If you have not played Bastion, stop reading this, go get your 360, PC, Mac, or tablet, and buy this game (or check your Humble Indie Bundle collection: it’s been on several of them), and play it. Bastion is one of my favorite games, period, and the perfect blend of gameplay and games as art. Supergiant Games’ hit game was like Limbo in a way: it came out during a Summer of Arcade promotion, it was in stark contrast to the other titles it was grouped with, it starred a young boy as a protagonist, was set in a harsh uncaring world, and it was the biggest hit out of that collection. Yet, instead of using noire-style visuals and a highly vulnerable protagonist, Supergiant Games used a broad palate of colors and The Kid.
The tale of Bastion and The Kid is almost more about how it is told rather than what the tale contains. While at first glance the plot is a straightforward hack-n-slash with a “find the shards” plot, Bastion has a surprising amount of depth. A large part of this is the narrator, Rucks, one of the features Bastion is best known for, as the entire game is told in retrospect with the only speaking character being Rucks, who reveals the backstory of Caelondia, Bastion, and the characters you run into. While there are a number of games that play with having an active narrator whose dialogue changes based on your actions (see The Stanley Parable or Thomas Was Alone), Rucks is used in a very interesting way. Not only does his gravelly, hard-life voice make everything he says sound profound, but you soon become dependent on the way he speaks about the plot in retrospect: so when you reach the present and Rucks stops talking, it’s chilling. Then of course, there’s the moment when you realize Rucks is (SPOILER) actually talking to another character (END OF SPOILERS), a twist that seems so minor but packs a huge punch to the gut.
Then there’s the shattered world you explore. Not only is the game one of the most gorgeous isometric games I’ve ever seen, with lush vegetation and a color palate that is heart-breakingly varied and vibrant, but it is amazing to look at. The ground literally rises up to meet your feet as you traverse it and the enemies and fauna you encounter are all dangerous and creatively designed. It says something when most of the enemies are just maintenance crews gone rampant and they still evoke a since of wonder when you see them. Then there is Bastion itself, where you can build it up as you want with all of the features and buildings placed where you wish.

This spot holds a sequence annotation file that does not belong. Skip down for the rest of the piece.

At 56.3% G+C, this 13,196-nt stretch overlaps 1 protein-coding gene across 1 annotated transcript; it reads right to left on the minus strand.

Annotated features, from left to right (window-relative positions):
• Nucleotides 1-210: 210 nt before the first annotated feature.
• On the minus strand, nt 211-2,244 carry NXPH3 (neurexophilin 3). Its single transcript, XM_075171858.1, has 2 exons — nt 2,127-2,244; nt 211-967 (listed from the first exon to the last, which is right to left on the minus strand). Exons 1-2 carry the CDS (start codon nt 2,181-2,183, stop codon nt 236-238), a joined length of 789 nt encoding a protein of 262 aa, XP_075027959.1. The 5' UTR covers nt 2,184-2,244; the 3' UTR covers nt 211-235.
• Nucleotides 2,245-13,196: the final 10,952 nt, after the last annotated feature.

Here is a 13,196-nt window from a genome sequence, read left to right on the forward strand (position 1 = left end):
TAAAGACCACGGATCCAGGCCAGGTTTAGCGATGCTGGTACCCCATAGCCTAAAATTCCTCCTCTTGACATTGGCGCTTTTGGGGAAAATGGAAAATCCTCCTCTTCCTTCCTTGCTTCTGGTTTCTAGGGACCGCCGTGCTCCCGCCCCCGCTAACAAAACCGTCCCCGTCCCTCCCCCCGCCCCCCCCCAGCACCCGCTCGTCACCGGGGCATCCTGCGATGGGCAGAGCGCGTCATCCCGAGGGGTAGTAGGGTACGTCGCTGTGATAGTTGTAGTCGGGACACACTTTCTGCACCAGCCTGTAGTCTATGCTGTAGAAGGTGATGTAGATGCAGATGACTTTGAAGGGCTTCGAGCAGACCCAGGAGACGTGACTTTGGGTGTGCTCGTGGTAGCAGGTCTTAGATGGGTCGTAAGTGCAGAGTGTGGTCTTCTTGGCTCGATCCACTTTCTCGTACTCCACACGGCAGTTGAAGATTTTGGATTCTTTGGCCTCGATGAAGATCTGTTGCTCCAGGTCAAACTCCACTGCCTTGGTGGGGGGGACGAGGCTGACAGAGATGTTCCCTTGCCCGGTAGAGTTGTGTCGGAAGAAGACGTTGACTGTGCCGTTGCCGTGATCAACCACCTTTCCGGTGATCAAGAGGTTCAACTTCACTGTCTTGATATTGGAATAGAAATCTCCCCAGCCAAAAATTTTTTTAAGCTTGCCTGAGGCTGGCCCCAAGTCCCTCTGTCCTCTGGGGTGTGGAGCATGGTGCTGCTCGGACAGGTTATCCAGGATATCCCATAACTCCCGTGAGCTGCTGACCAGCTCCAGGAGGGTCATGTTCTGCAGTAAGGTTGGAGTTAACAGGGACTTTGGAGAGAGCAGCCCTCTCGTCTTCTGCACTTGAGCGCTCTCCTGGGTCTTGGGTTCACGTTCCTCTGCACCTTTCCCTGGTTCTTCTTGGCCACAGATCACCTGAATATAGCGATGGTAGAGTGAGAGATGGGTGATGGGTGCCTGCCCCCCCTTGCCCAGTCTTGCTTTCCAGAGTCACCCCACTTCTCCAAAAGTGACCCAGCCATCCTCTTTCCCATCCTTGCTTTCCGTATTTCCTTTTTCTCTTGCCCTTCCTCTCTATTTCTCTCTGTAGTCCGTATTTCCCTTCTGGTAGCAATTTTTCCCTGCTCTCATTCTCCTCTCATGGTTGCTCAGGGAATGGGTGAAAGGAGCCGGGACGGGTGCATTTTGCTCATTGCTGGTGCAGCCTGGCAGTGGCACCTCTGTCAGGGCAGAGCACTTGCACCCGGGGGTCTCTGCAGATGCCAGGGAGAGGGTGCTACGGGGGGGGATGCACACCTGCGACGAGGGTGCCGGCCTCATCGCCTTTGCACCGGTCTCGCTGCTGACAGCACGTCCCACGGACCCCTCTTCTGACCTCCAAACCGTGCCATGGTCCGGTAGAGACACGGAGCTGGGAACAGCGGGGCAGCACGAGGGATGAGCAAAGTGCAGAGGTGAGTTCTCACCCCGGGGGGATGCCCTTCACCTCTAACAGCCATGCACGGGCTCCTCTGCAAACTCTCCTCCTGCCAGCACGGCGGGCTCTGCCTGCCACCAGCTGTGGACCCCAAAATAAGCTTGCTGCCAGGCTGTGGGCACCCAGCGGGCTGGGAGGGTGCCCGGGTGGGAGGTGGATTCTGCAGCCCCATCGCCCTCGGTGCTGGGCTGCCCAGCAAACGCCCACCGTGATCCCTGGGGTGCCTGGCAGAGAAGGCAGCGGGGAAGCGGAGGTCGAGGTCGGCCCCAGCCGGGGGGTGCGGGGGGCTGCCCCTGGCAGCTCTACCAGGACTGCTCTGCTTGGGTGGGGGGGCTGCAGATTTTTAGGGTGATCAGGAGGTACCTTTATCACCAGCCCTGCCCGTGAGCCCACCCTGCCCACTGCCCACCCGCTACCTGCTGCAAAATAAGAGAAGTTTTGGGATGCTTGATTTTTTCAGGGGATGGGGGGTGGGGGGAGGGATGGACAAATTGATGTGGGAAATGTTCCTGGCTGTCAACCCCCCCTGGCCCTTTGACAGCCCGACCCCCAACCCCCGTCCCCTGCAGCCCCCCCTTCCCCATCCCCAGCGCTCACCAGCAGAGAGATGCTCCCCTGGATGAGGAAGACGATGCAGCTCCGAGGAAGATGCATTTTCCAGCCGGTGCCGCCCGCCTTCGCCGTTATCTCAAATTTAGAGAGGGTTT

This world is accented by the remarkable, award-winning soundtrack by Darren Korb, who recorded the entire album in his closet. The tracks incorporate an eclectic mixture of percussion, strings, and electric. The soundtrack works in sounds of clockwork mechanisms and can have its mood switch between intense battle-themes, mysterious sounds of exploration, as well as some of the most melancholic tracks I’ve ever heard–tracks that still bring me to tears. Just for a sample, here’s the award-winning “Build That Wall.”
As a final note, this is the soundtrack which got my parents to understand why I treat games as works of art.
All of these features turn Bastion into a living world that is utterly fascinating to explore and makes each triumph feel tangible. So when you finally get all of the shops, pets, and portals to “Who Knows Where,” it feels like you’ve really accomplished something and when (SPOILERS) Bastion and your pets are attacked (END OF SPOILERS), it feels like you’ve had something ripped away from you. These feelings culminate in the game’s ungodly excellent finale. The final scene with (SPOILERS) Zulf and the Ura (END OF SPOILERS) is heartbreaking, no matter your decision. The last hour is one of the most intense gaming experiences I’ve ever experienced and a testament to Bastion’s narrative.
That’s not to say the gameplay isn’t a blast though. This is a game which gives you a lot of weapons, makes the controls intuitive and smooth, and keeps the action engaging every second you’re on the field (though don’t be surprised if a lot of that time is spent rolling around like Sonic the Hedgehog so you can dodge attacks). Not to mention there is a huge amount of content for Bastion, whether you want to beat all of the proving grounds, take on challenges while calling upon gods to curse you, or just playing through New game + so you can see both endings or the extra “Who Knows Where” segments.
Allow me to share one more anecdote: when I played Bastion for the first time, I wasn’t expecting much. I had heard jokes about how game developers would leave conferences and industry parties so they could get a few more minutes to play Bastion, but I thought it just looked like a good time-killer. I sat through the game from start to finish on my Xbox 360 in one sitting. Bastion is fantastic and I implore you to play this game.
You can find more articles in our 25-in-25 series over here, and stay tuned tomorrow for another look at a great Xbox 360 title!